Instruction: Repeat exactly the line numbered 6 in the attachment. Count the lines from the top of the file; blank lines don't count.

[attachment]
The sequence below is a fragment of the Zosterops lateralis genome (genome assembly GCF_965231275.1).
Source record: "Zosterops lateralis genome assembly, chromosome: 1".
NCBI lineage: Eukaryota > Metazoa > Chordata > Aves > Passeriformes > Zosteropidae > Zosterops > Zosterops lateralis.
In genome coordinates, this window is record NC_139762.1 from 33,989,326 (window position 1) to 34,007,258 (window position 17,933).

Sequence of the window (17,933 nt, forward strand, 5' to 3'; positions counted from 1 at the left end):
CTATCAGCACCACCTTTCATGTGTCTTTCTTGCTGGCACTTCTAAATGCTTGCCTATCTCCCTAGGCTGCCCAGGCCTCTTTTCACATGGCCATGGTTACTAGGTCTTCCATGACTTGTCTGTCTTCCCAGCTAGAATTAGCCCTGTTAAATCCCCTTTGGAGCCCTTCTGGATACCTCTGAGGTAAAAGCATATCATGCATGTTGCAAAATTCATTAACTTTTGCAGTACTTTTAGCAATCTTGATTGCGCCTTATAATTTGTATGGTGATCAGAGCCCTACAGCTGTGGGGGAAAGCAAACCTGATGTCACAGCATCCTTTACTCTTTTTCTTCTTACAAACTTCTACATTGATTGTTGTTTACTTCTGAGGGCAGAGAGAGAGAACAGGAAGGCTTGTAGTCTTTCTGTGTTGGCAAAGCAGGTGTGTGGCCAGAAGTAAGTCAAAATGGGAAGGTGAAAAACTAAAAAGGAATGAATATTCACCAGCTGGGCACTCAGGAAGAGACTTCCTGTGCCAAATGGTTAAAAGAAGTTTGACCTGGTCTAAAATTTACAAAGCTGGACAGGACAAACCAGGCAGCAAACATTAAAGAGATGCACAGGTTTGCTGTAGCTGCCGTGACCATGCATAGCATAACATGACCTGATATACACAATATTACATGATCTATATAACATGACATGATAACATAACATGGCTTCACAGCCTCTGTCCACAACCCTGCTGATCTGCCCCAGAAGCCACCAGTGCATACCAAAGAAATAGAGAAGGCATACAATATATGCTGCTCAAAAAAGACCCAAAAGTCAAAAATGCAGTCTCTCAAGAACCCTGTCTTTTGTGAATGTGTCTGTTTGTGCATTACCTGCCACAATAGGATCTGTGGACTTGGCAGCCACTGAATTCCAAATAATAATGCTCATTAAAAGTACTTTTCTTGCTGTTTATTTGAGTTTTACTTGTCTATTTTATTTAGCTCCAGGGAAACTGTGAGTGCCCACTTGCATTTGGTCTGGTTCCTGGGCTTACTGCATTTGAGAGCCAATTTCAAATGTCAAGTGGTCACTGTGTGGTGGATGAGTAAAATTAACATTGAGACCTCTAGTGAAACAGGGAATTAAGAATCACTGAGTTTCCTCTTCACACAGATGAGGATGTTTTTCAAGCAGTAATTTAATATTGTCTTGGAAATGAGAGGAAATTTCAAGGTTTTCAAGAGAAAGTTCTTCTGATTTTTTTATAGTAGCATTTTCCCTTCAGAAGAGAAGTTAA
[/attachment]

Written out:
CTATCAGCACCACCTTTCATGTGTCTTTCTTGCTGGCACTTCTAAATGCTTGCCTATCTCCCTAGGCTGCCCAGGCCTCTTTTCACATGGCCATGGTTACTAGGTCTTCCATGACTTGTCTGTCTTCCCAGCTAGAATTAGCCCTGTTAAATCCCCTTTGGAGCCCTTCTGGATACCTCTGAGGTAAAAGCATATCATGCATGTTGCAAAATTCATTAACTTTTGCAGTACTTTTAGCAATCTTGATTGCGCCTTATAATTTGTATGGTGATCAGAGCCCTACAGCTGTGGGGGAAAGCAAACCTGATGTCACAGCATCCTTTACTCTTTTTCTTCTTACAAACTTCTACATTGATTGTTGTTTACTTCTGAGGGCAGAGAGAGAGAACAGGAAGGCTTGTAGTCTTTCTGTGTTGGCAAAGCAGGTGTGTGGCCAGAAGTAAGTCAAAATGGGAAGGTGAAAAACTAAAAAGGAATGAATATTCACCAGCTGGGCACTCAGGAAGAGACTTCCTGTGCCAAATGGTTAAAAGAAGTTTGACCTGGTCTAAAATTTACAAAGCTGGACAGGACAAACCAGGCAGCAAACATTAAAGAGATGCACAGGTTTGCTGTAGCTGCCGTGACCATGCATAGCATAACATGACCTGATATACACAATATTACATGATCTATATAACATGACATGATAACATAACATGGCTTCACAGCCTCTGTCCACAACCCTGCTGATCTGCCCCAGAAGCCACCAGTGCATACCAAAGAAATAGAGAAGGCATACAATATATGCTGCTCAAAAAAGACCCAAAAGTCAAAAATGCAGTCTCTCAAGAACCCTGTCTTTTGTGAATGTGTCTGTTTGTGCATTACCTGCCACAATAGGATCTGTGGACTTGGCAGCCACTGAATTCCAAATAATAATGCTCATTAAAAGTACTTTTCTTGCTGTTTATTTGAGTTTTACTTGTCTATTTTATTTAGCTCCAGGGAAACTGTGAGTGCCCACTTGCATTTGGTCTGGTTCCTGGGCTTACTGCATTTGAGAGCCAATTTCAAATGTCAAGTGGTCACTGTGTGGTGGATGAGTAAAATTAACATTGAGACCTCTAGTGAAACAGGGAATTAAGAATCACTGAGTTTCCTCTTCACACAGATGAGGATGTTTTTCAAGCAGTAATTTAATATTGTCTTGGAAATGAGAGGAAATTTCAAGGTTTTCAAGAGAAAGTTCTTCTGATTTTTTTATAGTAGCATTTTCCCTTCAGAAGAGAAGTTAA